Management Liability for Not-for-Profit Organisations
Australia has about 60,000 registered not-for-profit organisations, according to the Australian Charities and Not-for-Profits Commission (ACNC).
According to the Australian Bureau of Statistics, in those industries with the highest rates of injuries, 43% are small business workers. They include construction, agriculture, mining, transport, manufacturing, and warehousing.
But Australian small businesses can do more to minimise the risks of employees becoming injured at work. Those that adopt best practices enjoy these benefits:
However, in its new workplace health and safety strategy for the next decade, Safe Work Australia acknowledges the challenges that small businesses face in reducing the risks of injury. The organisation says a robust approach need not be costly or complicated.
Safe Work Australia says small businesses in particular want clearer guidance on their responsibilities. So here are our tips to reduce the confusion.
Maybe you’ve noted a risk or near miss or an employee has reported an issue. Think historical slips, trips and falls too. If so, observe staff doing the risky work-related tasks, seek insights into any issues and why they need solving. Be open to suggestions as to how.
Keep these in mind:
Business Queensland offers this guidance for creating and implementing your workplace health and safety systems:
Consider physical and psychosocial risks involving work as well as for those who are based remotely or travelling on the job. Psychosocial risks are ones that could harm someone’s mental health. Tackle the full gamut, including with policies and procedures, for:
As part of a detailed risk management plan, here are some typical risk control measures you might wish to include:
As a small business operator or owner, you will be the PCBU, ‘a person conducting a business or undertaking’. Therefore, you have the primary duty of care to others undertaking work on your site, in transit or remotely, as well as visitors affected by that activity.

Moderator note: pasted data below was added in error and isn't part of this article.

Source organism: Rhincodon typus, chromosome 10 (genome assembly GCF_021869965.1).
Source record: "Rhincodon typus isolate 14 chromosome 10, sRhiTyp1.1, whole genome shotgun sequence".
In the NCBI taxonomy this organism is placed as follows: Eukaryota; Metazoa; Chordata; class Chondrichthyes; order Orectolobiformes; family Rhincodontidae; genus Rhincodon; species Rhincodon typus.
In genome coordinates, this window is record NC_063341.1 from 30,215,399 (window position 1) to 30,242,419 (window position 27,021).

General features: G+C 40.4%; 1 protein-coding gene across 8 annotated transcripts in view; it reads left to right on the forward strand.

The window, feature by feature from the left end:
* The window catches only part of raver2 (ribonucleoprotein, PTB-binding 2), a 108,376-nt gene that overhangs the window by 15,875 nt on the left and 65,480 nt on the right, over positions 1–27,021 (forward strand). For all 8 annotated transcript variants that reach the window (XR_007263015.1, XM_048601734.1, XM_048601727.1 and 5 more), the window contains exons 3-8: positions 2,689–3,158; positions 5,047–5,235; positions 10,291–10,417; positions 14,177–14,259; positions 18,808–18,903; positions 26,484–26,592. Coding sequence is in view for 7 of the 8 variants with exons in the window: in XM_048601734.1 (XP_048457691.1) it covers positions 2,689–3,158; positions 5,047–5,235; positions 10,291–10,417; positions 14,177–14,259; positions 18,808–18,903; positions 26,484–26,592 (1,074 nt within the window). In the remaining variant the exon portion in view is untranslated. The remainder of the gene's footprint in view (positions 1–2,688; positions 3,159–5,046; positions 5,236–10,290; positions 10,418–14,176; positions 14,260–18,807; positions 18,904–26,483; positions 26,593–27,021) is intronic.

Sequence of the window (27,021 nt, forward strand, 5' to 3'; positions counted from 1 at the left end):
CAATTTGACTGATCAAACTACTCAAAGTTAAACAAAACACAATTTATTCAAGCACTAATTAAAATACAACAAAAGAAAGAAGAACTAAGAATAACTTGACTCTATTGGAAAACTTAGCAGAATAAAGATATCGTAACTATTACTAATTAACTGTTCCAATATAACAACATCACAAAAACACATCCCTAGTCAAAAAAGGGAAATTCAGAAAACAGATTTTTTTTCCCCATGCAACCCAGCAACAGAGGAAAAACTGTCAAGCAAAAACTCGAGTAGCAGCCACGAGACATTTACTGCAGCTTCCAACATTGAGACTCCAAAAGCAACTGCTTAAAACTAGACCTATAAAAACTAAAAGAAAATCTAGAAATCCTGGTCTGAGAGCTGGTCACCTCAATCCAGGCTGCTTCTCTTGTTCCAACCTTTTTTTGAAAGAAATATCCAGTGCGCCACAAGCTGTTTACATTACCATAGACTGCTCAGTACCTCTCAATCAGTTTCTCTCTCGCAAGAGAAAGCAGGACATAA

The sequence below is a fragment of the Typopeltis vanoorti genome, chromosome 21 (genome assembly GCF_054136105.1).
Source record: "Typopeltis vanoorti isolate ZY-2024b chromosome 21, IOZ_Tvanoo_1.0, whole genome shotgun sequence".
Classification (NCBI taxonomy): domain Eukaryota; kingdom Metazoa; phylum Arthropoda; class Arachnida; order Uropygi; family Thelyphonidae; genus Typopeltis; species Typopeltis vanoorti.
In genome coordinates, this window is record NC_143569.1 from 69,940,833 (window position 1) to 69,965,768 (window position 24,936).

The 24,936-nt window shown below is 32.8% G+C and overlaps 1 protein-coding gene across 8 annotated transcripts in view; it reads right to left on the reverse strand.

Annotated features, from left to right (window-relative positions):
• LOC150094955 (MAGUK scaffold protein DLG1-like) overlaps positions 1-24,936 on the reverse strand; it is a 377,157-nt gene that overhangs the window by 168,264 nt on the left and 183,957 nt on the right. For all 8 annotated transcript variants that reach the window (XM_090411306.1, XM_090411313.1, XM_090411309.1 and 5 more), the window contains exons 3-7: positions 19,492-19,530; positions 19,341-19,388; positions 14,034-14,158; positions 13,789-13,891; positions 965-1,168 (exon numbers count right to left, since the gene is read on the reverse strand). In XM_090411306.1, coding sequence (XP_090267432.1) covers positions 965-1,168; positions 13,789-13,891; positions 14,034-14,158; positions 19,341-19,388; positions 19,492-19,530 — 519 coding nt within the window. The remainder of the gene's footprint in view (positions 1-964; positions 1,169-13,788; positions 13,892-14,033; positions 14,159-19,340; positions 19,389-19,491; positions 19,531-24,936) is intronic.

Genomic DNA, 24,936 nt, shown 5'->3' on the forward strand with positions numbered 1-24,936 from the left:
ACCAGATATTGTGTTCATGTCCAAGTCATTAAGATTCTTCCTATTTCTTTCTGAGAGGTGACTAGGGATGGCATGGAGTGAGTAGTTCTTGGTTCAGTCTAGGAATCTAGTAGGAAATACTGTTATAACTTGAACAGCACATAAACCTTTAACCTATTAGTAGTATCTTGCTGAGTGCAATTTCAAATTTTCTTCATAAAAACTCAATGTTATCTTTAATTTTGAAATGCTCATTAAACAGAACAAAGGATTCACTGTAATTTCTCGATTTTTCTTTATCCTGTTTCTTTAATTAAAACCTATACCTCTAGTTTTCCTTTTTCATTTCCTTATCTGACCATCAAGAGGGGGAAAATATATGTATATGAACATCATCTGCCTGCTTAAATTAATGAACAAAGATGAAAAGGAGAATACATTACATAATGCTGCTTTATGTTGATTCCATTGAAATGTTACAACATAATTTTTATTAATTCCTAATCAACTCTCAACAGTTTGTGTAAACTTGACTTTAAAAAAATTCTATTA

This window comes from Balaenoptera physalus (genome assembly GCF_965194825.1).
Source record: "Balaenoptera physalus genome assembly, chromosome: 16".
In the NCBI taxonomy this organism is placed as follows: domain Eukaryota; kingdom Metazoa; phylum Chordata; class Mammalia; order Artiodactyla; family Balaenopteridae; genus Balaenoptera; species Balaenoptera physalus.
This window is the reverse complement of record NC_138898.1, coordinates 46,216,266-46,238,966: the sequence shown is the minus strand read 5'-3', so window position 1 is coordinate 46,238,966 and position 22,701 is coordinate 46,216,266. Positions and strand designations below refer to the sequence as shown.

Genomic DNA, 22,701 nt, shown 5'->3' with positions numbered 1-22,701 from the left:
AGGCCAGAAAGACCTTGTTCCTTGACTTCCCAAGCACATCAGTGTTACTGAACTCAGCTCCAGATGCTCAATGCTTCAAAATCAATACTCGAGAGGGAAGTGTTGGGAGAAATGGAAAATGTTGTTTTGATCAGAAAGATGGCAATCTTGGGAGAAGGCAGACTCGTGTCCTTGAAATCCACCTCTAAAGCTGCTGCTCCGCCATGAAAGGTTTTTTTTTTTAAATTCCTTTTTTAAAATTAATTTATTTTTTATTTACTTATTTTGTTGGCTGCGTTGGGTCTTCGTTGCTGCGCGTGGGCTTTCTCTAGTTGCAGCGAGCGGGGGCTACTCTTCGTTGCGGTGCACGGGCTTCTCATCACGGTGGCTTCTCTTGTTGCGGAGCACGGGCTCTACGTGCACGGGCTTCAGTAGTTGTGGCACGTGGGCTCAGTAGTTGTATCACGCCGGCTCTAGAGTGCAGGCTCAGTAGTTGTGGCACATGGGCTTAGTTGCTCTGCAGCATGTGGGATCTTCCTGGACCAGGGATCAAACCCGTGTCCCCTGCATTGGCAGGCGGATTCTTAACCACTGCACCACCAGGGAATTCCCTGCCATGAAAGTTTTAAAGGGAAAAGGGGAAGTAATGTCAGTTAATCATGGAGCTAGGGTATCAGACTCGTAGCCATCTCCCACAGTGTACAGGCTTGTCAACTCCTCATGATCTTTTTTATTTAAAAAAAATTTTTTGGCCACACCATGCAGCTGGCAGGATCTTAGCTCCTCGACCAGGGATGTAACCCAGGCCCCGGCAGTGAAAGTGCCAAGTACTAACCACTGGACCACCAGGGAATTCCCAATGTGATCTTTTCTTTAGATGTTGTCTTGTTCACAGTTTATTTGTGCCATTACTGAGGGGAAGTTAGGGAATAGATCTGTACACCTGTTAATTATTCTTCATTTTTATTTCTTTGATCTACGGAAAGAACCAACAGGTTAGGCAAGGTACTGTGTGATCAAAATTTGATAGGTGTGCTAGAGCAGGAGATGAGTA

Safe Work Australia lists PCBU’s duties as being reasonably practical in ensuring:
The Model WHS laws are set by Safe Work Australia. However, each state and territory implement them as their own laws to make them binding, so be sure to check what applies in your area. Find the full list of regulators here.
Each State and Territory also set down their own laws about workers’ compensation, which is compulsory for all employers. That’s whether your staff are full-time, part-time, casual, an apprentice or have a written or oral service contract with you.
Workers’ compensation helps protect workers suffering a work-related injury or disease. They may be entitled to weekly benefits, medical and hospital expenses, rehabilitation, particular personal items and a lump sum if permanently impaired, says the Insurance Council of Australia.
Your insurance premium is typically based on:
Let us guide you on the best-fit options for your business whether you need to review or take out a new policy.
Article supplied by OneAffiniti
Photo by Guvendemir on Unsplash